Through the 1920s, an epidemic of killings and mysterious deaths terrorized the Osage Indians of northern Oklahoma. After their tribal land began gushing oil decades earlier, white fortune hunters descended on Osage territory in droves, looking for ways to take their property and tap their massive oil wealth. The most callous got close to their victims, earning trust through marriage or guardianship—before taking their money and sometimes being a party to their murder.
Osage Wealth Begets ‘Reign of Terror’
In the early 1920s, Osage Indians were the richest people, per capita, on the planet. According to journalist David Grann, author of the book Killers of the Flower Moon: The Osage Murders and the Birth of the FBI, oil leases paid the Osage nation more than $30 million in 1923 alone (equivalent to more than $400 million today). The tribe distributed royalties equally among its few thousand enrolled members, whose shares were known as “headrights.”
Since headrights couldn’t be bought or sold—only inherited—outsiders had to either marry into an Osage family or become a legal guardian. Intermarriage between white and Native people, unusual in a country where European settlers historically treated Indigenous people with cruelty and prejudice, rose dramatically in northern Oklahoma.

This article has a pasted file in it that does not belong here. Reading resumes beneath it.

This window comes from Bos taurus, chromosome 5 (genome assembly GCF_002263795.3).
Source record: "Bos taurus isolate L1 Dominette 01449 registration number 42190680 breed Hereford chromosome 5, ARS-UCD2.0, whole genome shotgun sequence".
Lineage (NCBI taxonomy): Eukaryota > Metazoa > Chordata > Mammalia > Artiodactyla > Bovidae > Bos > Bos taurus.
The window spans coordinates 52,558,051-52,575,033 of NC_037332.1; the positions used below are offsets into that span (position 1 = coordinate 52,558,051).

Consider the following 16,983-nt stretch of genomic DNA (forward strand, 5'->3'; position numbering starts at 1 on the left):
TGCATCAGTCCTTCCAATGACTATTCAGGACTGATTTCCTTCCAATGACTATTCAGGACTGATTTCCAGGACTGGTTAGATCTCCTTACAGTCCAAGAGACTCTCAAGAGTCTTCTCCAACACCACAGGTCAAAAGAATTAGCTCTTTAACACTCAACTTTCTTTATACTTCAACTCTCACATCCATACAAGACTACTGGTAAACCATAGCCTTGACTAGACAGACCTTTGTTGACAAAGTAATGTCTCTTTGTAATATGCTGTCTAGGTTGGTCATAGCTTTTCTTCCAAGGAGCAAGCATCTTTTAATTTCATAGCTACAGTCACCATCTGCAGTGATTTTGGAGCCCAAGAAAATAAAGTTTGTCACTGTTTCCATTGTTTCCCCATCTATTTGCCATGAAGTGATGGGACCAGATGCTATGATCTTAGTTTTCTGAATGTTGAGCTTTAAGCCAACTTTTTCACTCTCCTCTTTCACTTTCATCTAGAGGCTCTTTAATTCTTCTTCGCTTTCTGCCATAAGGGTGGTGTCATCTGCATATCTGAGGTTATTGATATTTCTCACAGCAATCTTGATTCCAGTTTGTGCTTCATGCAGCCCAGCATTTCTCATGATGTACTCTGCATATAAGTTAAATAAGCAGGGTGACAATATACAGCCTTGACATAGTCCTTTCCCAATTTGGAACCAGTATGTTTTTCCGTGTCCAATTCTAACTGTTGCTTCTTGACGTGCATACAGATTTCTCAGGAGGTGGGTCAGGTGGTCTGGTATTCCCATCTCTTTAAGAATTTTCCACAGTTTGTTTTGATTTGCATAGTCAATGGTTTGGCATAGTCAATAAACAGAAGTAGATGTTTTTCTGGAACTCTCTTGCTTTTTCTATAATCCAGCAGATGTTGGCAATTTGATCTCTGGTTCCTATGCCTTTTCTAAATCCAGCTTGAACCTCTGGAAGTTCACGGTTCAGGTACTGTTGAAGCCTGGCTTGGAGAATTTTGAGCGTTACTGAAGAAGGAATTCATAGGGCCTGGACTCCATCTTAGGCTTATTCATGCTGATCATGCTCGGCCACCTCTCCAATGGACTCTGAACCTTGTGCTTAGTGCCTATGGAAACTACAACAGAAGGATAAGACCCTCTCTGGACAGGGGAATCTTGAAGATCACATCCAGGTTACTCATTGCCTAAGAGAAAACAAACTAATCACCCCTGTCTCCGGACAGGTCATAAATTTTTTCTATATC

And after the federal government passed a 1921 law requiring Osage members to prove “competency” with money, or else be assigned a financial guardian, lawyers poured into the region, eager to serve—and skim. A 1924 study by the Indian Rights Association, a policy and advocacy group founded by non-Indians, estimated that guardians had stolen at least $8 million directly from the restricted accounts of their Osage wards, calling it an “orgy of graft and exploitation.”
Most disturbing was the way wealthy Osage people kept turning up dead. From 1907 to 1923 alone, they succumbed at more than one-and-a-half times the national rate, calculates Dennis McAuliffe, author of The Deaths of Sybil Bolton: Oil, Greed and Murder on the Osage Reservation.
Unlike the family killings—and subsequent criminal convictions—documented in Grann’s book and dramatized in Martin Scorsese’s film Killers of the Flower Moon, scores of similar Osage murders went unprobed and unprosecuted. The reason, according to researchers and tribal people: widespread indifference, corruption and collusion by local white officials.
Police investigations—if they happened—often blamed the victims, writes McAuliffe, a former Washington Post journalist. Deliberate poisonings were chalked up to drinking bad liquor. Shootings got labeled as suicides. Autopsies were often skipped, burials rushed and death certificates falsified. Such was the case with his grandmother, whose mysterious death inspired his book.